Michigan State basketball: Has Tom Izzo lost his magic touch? It’s complicated


After Michigan State basketball lost to UCLA in the First Four, some are wondering if Spartans head coach Tom Izzo has lost his magic touch.

March has often been Tom Izzo’s month, but that won’t be the case this year.

Michigan State basketball was bounced in their First Four game against the UCLA Bruins after staged a furious comeback to win 86-80 in overtime. There will be no miraculous run to another Final Four for the Spartans. There will be no shining moments for Michigan State basketball. The offseason begins much sooner than Michigan State basketball fans had hoped it would and now the questions about Izzo will loom large until next season.

Izzo is a Hall of Famer and his legacy is in-tact. But after a disappointing season, it’s easy to criticize the coaching legend when he and his team don’t meet expectations. It’s the nature of the sport and comes with the territory.

“Well, just disappointed,” Izzo said after Thursday’s game. “I mean, we had the game won. And we made some of the same mistakes we’ve made two or three times this year in critical situations, and I thought we played incredibly well offensively and incredibly poor defensively.

“And give them a lot of credit — they made some plays. We were up five, six. Seemed like we had it in control and just didn’t rebound the ball like we could have or should have, especially under some situations.

Tom Izzo has led Michigan State basketball to only 2 Final Fours since 2009

Michigan State basketball isn’t supposed to be sitting on the couch watching March Madness with the rest of us hoping our brackets don’t spontaneously combust. But here we are as the NCAA Tournament begins in earnest on Friday and the season is over for the Spartans and their fans are left to wonder if Izzo has lost his magic touch.

To them, I say relax.

Teams are allowed to not make the Final Four every year. It could be worse, just look at Duke and Kentucky who have even bigger expectations and didn’t even make the NCAA Tournament. Kentucky had arguably its worst year in program history.

Izzo led Michigan State to the Final Four two years (the last time the NCAA Tournament was held), his eighth in his illustrious career. Six of them came from 1999-2009 so the rate at which he’s reaching this stage has diminished, but that can largely be attributed to the changes in recruiting, the era of the one-and-done recruit and the birth of non-traditional programs making it harder for the same teams to win every year. This isn’t like college football where the same teams win all the time.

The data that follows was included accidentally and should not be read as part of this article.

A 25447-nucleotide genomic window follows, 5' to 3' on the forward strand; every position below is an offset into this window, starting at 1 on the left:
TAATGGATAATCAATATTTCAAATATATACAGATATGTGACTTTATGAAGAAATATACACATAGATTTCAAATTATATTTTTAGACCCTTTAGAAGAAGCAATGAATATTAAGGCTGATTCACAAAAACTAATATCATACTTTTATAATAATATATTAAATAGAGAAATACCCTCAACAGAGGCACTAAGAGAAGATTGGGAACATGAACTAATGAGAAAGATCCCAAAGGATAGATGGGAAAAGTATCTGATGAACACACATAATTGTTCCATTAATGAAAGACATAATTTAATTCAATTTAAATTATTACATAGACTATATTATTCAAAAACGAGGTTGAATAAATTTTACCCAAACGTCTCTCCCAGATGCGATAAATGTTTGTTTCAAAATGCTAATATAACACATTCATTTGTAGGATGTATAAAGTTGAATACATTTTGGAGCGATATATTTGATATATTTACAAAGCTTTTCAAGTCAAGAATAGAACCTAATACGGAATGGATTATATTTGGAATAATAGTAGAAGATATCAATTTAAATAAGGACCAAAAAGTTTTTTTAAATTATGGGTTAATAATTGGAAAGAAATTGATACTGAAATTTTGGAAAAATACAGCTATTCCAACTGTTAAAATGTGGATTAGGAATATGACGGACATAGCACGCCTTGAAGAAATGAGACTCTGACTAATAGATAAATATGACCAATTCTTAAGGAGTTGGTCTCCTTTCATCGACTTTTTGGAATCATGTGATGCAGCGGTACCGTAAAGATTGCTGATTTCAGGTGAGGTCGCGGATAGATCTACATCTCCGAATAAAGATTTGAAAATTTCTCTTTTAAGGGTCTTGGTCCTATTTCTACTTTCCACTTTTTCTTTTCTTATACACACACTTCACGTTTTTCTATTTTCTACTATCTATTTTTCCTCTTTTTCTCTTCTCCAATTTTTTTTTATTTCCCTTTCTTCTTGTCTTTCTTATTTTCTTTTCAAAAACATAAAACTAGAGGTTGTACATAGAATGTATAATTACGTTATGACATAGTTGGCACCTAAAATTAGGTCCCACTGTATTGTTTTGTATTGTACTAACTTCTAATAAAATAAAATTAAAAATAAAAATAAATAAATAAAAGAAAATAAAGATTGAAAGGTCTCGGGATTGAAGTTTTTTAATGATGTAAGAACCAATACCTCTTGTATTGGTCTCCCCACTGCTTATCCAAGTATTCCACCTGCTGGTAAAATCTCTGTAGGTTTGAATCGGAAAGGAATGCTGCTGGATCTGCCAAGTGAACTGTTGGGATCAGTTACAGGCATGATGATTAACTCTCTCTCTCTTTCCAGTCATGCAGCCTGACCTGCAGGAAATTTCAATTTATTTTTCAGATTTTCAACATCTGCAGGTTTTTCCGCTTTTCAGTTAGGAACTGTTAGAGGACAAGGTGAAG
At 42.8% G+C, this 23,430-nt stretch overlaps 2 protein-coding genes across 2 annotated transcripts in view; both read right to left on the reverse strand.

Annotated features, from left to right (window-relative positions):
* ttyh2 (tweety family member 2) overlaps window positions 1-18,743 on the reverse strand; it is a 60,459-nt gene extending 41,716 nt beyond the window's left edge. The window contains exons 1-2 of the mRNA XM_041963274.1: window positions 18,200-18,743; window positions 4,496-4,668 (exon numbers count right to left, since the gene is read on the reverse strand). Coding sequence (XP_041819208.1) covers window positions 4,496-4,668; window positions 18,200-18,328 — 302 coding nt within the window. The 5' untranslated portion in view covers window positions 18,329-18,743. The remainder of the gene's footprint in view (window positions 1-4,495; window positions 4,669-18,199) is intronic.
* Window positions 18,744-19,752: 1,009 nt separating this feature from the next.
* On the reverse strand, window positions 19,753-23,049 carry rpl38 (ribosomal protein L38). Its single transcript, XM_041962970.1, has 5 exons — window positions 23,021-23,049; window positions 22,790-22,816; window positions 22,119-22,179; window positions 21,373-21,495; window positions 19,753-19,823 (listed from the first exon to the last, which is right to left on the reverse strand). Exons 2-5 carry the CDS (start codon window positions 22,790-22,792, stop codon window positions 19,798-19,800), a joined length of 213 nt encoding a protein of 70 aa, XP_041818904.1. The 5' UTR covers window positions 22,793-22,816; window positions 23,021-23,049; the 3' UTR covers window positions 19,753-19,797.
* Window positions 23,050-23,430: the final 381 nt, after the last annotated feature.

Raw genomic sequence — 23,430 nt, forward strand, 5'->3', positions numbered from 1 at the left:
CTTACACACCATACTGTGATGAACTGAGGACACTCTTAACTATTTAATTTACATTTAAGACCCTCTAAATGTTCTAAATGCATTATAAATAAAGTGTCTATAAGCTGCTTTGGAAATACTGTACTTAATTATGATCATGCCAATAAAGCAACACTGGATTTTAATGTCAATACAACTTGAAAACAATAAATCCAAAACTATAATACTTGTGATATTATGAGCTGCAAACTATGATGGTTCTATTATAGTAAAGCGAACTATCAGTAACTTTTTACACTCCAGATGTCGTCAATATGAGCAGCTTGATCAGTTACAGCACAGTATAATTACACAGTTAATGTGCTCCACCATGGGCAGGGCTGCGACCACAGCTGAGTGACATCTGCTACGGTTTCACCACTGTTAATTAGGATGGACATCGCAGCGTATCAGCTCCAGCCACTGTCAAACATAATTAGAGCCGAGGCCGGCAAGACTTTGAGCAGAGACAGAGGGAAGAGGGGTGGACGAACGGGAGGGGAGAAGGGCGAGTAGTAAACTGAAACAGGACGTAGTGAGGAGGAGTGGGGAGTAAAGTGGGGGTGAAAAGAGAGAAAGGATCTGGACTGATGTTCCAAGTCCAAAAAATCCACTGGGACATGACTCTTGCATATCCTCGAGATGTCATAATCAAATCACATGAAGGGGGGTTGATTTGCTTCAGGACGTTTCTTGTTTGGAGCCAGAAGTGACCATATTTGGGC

Sure, losing to a 15-seed as they did in 2016 is unacceptable. But you know what? That happens in March Madness. It happens to great teams every year. It happened to Duke. It’s happened to Kansas. It’s happened to Kentucky. Maybe not to 15 seeds, but Goliath loses to David this time of year.

Izzo’s still recruiting at a high level as evidenced by getting the commitment of No. 1 2022 recruit, Emoni Bates. Now, it’s a question of whether he’ll ever play for Michigan State depending on the NBA’s allowing of high schoolers to enter the NBA Draft. However, getting his commitment still counts. He can still sell recruits on coming to East Lansing and playing for him and within his system.

For all the talk about whether Izzo is too intense of a coach, which flared up again vs. UCLA when he got in a heated interaction with Gabe Brown, players clearly want to play for him. So let people talk on Twitter that Izzo is a dinosaur and coaches of his ilk aren’t what works in today’s game for today’s athletes.

Izzo is still great. He still knows how to recruit. He will make it back to the Final Four. Michigan State basketball will always be a threat to cut down the nets in March Madness so long as Izzo is on the bench.

For more NCAA basketball news, analysis, opinion and features, check out more from the FanSided college basketball section to stay on top of the latest action.

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